Natalie Giorgi died Saturday in her father's arms at Camp Sacramento after eating a Rice Krispies treat that contained peanut butter, CBS Sacramento reported. / CBS Sacramento
SACRAMENTO, Calif.A 13-year-old with a peanut allergy died at a popular summer camp in Sacramento after taking a bite of a Rice Krispies treat containing peanuts.
Natalie Giorgi died Saturday in her father's arms at Camp Sacramento after eating the snack, even after her parents administered multiple doses of medicine, the Sacramento Bee reported.
The treat was iced with chocolate and peanut butter, CBS Sacramento reported.
A family friend told the Bee that Giorgi was diligent about her allergy, and spit out the treat right away after tasting peanuts.
"She never put any dessert or anything that was questionable into her mouth without consulting someone," said Augusta Brothers, the family friend.
Giorgi found her mother, who gave her a dose of Benadryl and monitored her. For a short time the girl seemed fine, but 20 minutes later she had trouble breathing.
Her father, a doctor, administered an EpiPen, which contains epinephrine, three times before she stopped breathing.
The sheriff's office cited laryngeal edema, or a swelling in the throat, as the cause of death.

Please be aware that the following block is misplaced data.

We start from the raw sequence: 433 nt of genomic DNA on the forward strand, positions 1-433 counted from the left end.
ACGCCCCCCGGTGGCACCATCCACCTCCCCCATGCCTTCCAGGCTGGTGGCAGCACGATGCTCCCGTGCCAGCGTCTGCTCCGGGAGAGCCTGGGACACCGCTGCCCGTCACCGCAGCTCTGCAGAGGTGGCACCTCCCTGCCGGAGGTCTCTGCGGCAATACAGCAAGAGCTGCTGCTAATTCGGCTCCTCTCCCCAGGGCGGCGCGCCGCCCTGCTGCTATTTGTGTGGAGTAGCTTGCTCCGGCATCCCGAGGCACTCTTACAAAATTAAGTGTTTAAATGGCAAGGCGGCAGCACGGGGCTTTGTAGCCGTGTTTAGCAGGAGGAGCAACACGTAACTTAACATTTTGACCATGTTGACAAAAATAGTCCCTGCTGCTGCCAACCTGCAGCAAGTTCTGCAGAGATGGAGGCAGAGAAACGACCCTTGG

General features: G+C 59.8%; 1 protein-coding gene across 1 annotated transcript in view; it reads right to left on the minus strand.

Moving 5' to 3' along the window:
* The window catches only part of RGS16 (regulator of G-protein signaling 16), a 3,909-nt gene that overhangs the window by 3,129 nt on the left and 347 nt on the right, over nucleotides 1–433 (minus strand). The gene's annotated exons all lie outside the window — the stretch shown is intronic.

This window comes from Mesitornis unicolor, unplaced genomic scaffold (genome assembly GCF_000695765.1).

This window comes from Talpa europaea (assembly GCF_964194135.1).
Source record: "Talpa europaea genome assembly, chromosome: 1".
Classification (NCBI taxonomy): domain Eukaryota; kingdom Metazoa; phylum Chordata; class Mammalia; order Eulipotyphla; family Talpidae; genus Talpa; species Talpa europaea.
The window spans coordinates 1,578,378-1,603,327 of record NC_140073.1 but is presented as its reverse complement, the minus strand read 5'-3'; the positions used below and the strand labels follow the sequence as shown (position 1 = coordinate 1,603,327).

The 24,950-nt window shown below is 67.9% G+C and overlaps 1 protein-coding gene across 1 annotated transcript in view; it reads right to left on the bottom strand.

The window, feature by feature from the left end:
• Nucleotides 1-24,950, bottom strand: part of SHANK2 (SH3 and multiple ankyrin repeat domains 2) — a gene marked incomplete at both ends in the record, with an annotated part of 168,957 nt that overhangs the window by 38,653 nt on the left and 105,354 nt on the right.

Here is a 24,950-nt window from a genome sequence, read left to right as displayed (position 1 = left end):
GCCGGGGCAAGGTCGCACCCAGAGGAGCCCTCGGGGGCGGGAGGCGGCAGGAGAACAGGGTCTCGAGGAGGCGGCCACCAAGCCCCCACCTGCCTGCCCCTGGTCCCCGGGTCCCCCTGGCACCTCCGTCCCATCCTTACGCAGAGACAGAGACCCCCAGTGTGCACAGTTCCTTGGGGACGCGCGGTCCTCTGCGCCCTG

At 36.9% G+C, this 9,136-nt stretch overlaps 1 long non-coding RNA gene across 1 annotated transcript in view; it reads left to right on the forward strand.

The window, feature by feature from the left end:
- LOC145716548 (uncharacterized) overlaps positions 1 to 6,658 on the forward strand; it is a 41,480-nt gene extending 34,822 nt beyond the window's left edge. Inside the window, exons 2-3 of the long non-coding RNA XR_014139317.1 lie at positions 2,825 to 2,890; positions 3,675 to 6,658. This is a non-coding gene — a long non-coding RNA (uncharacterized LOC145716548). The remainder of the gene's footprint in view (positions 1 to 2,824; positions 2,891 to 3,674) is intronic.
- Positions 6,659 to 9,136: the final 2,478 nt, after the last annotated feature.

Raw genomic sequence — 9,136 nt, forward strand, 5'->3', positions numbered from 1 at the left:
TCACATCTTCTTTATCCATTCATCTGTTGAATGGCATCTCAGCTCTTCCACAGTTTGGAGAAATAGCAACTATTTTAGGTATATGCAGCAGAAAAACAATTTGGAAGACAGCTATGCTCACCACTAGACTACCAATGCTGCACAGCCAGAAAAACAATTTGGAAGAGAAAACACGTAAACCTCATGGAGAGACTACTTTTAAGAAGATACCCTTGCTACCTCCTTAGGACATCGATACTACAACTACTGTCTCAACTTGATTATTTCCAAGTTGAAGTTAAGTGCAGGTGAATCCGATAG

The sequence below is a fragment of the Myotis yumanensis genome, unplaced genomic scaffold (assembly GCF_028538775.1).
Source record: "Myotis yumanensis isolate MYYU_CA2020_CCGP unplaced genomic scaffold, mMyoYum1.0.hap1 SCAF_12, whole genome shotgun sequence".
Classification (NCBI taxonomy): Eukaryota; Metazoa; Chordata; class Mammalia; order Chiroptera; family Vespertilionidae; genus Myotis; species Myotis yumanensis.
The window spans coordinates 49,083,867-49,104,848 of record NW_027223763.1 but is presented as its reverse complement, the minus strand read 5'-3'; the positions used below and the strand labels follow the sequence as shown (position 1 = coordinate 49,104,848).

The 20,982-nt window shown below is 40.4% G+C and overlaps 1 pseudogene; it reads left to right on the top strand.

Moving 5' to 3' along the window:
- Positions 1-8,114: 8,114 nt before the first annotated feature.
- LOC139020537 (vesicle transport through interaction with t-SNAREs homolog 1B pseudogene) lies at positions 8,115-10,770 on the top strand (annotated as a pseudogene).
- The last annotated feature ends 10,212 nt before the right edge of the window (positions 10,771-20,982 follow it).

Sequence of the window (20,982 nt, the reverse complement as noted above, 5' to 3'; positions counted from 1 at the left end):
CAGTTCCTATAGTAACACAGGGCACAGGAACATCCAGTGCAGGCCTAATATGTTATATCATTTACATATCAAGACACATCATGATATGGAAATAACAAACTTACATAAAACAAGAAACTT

Giorgi's parents, Louis and Joanna Giorgi, hoped their daughter's death would focus attention on the dangers of food allergies.
"While our hearts are breaking over the tragic loss of our beautiful daughter Natalie, it is our hope that others can learn from this and realize that nut and food allergies are life-threatening," the couple said in a statement. "Caution and care for those (afflicted) should always be supported and taken."
TheCenters for Disease Control and Prevention estimates that about 3 million American children under the age of 18 had some type of food allergies in 2007.
Most result from exposure to eight kinds of foods: eggs, milk, peanuts, tree nuts, soy, wheat, shellfish and fish.
Peanuts are the most prevalent allergen in food allergic children, followed by milk and shellfish, according to the American Academy of Allergy, Asthma & Immunology. Reactions could range from minor irritation to life-threatening anaphylaxis, a dangerous immune system reaction that requires immediate treatment with an EpiPen and trip to the emergency room.
Symptoms may include skin reactions like hives, redness or swelling or itching and tingling in the mouth and throat, digestive problems like diarrhea, cramps or vomiting, tightening of the throat, shortness of breath and runny nose, the Mayo Clinic notes.
Linda Tucker, a Sacramento city spokeswoman, said in a statement to the Bee that "staff is not aware of a death of a camper ever (before) occurring in its 90 year-plus history. The city added, "Our thoughts are with the family."
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